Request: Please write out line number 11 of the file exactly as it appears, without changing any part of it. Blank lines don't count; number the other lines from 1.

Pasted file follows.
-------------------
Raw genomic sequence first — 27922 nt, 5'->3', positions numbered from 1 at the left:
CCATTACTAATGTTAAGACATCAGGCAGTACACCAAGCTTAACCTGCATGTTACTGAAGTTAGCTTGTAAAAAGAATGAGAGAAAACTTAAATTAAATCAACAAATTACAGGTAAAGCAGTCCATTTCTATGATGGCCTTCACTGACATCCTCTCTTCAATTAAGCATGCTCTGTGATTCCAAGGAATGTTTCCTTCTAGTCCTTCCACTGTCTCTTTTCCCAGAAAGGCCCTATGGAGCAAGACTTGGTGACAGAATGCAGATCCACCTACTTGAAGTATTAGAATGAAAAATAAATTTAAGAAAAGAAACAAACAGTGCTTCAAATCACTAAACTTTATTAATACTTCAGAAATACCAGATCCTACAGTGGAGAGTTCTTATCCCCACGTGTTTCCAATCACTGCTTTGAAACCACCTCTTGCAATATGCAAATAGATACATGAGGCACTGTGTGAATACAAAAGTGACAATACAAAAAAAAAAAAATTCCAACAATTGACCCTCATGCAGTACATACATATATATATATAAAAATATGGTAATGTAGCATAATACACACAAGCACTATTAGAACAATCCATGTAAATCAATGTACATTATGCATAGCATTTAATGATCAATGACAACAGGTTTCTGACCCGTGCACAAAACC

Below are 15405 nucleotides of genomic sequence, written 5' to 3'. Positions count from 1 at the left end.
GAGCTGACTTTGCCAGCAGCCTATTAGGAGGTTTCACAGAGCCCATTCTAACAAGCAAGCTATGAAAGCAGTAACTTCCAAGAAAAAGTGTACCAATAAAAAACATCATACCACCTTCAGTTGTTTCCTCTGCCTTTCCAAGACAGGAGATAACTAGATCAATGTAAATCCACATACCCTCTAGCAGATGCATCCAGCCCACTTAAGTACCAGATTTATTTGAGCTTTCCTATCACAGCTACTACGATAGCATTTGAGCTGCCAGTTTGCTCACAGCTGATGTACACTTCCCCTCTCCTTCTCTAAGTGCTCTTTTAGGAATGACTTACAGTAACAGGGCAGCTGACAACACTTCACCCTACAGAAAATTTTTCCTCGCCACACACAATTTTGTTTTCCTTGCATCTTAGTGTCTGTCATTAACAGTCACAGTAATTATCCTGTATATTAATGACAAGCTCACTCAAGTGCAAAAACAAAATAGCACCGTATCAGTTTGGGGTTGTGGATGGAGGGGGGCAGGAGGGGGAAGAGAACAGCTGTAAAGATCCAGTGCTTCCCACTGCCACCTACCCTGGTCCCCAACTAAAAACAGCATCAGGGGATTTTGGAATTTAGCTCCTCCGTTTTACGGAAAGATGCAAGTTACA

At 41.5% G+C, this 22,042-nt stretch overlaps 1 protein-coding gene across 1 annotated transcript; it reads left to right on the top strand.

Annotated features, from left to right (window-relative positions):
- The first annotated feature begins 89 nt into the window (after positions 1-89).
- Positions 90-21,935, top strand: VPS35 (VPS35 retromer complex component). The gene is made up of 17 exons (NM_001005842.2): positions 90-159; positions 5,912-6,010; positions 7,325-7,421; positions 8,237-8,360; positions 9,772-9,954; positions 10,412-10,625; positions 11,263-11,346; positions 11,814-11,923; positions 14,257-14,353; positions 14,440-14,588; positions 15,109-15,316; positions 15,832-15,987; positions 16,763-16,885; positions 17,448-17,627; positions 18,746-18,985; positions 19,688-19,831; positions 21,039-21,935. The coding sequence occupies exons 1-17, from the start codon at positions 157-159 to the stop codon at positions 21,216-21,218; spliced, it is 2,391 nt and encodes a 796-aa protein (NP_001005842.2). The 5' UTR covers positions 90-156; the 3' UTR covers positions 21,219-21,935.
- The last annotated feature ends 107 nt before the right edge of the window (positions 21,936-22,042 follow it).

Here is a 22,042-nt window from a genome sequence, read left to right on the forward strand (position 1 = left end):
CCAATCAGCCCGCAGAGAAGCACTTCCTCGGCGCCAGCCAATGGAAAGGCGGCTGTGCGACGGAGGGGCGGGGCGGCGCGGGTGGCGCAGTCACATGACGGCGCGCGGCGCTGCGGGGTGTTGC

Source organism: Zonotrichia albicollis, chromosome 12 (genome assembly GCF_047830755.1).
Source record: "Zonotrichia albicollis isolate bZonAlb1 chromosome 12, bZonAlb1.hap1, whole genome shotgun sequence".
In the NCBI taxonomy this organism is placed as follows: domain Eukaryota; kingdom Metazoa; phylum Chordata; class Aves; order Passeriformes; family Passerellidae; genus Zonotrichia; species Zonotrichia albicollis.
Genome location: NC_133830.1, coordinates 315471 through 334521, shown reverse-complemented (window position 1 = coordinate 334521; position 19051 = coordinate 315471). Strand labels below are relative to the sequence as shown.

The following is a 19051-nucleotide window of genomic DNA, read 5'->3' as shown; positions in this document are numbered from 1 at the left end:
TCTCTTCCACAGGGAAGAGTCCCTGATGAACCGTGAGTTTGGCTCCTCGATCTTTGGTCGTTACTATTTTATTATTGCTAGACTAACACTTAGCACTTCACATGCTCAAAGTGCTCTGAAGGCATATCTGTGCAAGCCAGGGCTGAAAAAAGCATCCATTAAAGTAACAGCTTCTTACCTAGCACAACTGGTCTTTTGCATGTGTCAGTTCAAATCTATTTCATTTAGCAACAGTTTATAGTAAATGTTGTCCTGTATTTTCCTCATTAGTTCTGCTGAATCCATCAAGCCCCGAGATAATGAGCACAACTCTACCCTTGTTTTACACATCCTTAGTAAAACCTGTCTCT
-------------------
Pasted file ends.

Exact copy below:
CCAATCAGCCCGCAGAGAAGCACTTCCTCGGCGCCAGCCAATGGAAAGGCGGCTGTGCGACGGAGGGGCGGGGCGGCGCGGGTGGCGCAGTCACATGACGGCGCGCGGCGCTGCGGGGTGTTGC